A Virginia Tech swimmer blasted the NCAA over its rule allowing transgender women to compete against biological women after she came up short in a championship qualifying race that was dominated by University of Pennsylvania transgender swimmer Lia Thomas.
Reka Gyorgy leveled the criticism in a post to her private Instagram account after missing the cut on Thursday to compete in the finals of the 500 free at the NCAA Championships, Fox News reported.
“It doesn’t promote our sport in a good way and I think it is disrespectful against the biologically female swimmers who are competing in the NCAA,” Gyorgy said of the rule that has received considerable scrutiny since Thomas has smashed records in her first season competing at the collegiate level as a transgender woman.
Gyorgy also placed blame on Thomas for her failure to qualify for the finals race and said she felt the last spot to get into the final consolation was taken from her “because of the NCAA’s decision to let someone who is not a biological female compete.”
Thomas finished with a 4:33.82 in the preliminaries and ultimately took home the national women’s 500 free title when she won the finals race with a time of 4:33.24.
Gyorgy’s letter urged the college sports organization to amend its rule.
“I’d like to point out that I respect and fully stand with Lia Thomas; I am convinced that she is no different than me or any other D1 swimmer who has woken up at 5 am her entire life for morning practice,” wrote Gyorgy.
“On the other hand, I would like to critique the NCAA rules that allow her to compete against us, who are biologically women.”
Gyorgy has swam for the Hokies for the past five years and represented her home country of Hungary in the 2016 Olympics in Rio de Janeiro.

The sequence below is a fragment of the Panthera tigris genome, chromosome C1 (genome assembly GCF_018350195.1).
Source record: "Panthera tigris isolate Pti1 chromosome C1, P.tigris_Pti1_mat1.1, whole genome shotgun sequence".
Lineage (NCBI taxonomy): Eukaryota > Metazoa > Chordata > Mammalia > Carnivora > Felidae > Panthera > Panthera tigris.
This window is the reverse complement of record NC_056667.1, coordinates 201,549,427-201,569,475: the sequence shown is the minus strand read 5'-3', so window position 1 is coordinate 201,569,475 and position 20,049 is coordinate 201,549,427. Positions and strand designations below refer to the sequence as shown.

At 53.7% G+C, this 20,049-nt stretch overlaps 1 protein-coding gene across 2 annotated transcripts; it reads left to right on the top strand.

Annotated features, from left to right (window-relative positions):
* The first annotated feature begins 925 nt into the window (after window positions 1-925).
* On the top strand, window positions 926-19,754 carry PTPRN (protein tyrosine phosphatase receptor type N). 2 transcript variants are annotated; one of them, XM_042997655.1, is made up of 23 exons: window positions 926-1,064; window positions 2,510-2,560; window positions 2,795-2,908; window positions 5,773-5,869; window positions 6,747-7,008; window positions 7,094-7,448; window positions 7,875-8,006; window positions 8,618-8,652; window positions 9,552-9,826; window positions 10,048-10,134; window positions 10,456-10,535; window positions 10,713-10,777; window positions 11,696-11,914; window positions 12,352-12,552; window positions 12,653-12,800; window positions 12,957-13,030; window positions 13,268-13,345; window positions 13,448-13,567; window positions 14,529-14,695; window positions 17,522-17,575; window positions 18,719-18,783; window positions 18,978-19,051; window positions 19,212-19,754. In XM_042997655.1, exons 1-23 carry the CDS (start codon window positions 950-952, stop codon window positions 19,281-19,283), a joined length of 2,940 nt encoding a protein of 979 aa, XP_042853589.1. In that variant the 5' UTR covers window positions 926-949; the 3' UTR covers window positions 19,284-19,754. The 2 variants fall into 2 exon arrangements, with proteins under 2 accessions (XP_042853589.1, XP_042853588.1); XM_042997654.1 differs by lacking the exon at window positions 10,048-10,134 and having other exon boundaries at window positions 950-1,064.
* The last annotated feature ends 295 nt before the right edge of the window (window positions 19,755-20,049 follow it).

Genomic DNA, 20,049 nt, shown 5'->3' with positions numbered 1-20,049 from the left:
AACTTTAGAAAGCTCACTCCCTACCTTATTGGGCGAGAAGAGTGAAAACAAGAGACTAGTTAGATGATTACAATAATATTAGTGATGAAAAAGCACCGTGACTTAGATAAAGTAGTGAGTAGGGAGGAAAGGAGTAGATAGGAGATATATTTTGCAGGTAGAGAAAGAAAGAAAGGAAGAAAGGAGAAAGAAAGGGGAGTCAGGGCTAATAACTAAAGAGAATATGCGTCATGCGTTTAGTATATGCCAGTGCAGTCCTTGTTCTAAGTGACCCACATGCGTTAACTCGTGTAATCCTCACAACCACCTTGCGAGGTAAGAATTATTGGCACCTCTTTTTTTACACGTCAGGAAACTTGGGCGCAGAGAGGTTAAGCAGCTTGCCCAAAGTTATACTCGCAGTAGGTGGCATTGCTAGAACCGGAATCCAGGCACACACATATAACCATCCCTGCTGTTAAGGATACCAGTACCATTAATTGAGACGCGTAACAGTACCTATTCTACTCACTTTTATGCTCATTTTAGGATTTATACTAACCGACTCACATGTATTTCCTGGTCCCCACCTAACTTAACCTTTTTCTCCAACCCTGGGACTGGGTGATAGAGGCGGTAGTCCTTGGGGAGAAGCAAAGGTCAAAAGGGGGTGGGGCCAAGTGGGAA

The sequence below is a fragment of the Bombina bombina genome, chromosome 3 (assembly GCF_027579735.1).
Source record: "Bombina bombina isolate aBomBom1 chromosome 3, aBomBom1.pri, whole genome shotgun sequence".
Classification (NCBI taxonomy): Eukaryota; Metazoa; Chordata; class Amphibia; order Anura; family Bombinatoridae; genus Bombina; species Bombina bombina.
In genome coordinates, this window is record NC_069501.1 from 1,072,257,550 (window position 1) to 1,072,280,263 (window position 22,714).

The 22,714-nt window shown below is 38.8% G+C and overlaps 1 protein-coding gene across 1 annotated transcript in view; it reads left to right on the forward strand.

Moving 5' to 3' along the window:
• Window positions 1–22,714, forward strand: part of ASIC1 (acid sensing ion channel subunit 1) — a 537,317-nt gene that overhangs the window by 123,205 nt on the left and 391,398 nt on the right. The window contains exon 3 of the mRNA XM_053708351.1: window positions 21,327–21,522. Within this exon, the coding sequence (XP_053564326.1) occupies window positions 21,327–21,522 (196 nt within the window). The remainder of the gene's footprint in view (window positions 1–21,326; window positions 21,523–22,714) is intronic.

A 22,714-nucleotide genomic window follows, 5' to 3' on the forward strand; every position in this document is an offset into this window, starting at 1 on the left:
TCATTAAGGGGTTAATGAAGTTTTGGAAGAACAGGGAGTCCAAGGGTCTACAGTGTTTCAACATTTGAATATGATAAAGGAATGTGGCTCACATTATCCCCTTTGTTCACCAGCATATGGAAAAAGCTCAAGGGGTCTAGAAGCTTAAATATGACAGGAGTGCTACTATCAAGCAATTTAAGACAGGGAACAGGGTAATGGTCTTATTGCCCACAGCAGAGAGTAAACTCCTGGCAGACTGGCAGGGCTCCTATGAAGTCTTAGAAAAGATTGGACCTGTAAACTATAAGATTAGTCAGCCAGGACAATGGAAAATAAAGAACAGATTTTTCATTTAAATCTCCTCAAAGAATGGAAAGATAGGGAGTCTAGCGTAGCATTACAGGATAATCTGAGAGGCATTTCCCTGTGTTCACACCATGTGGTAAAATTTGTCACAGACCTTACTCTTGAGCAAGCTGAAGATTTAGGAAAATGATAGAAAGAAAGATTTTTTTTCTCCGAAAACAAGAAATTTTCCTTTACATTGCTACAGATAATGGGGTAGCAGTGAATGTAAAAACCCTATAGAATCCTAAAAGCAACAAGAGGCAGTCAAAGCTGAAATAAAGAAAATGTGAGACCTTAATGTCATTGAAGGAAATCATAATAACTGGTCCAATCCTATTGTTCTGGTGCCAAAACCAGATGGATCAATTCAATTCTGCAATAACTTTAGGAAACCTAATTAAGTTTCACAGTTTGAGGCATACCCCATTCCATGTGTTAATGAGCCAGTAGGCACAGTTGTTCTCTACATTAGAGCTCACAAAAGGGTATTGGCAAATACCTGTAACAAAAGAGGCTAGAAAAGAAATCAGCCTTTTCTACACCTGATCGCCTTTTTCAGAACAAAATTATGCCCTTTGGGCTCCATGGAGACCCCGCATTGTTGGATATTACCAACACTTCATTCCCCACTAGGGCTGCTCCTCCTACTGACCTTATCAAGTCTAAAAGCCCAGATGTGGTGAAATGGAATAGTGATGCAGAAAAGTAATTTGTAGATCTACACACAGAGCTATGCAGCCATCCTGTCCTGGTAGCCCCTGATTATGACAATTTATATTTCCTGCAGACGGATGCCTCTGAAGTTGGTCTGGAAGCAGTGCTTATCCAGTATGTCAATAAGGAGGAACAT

“I know you could say I had the opportunity to swim faster and make the top 16, but this situation makes it a bit different and I can’t help but be angry or sad. It hurts me, my team and other women in the pool,” wrote Gyorgy.
“One spot was taken away from the girl who got 9th in the 500 free and didn’t make it back to the A final preventing her from being an All-American. Every event that transgender athletes competed in was one spot taken away from biological females throughout the meet.”
The two-time NACC champion and two-time All-American swimmer said the NCAA “knew what was coming this past week,” criticizing the media frenzy the organization caused by not addressing the issue.
“It is the result of the NCAA and their lack of interest in protecting their athletes. I ask the NCAA takes time to think about all the other biological women in swimming, try to think how they would feel if they would be in our shoes. Make the right changes for our sport and for a better future in swimming,” Gyorgy concluded.
The NCAA did not immediately respond to The Post’s request for comment.
Thomas has faced some backlash with a number of organizations and athletes questioning the fairness of a swimmer who was born as a biological male competing against women.
The NCAA made new regulations about transgender athletes earlier this season, and essentially left eligibility up to individual sports.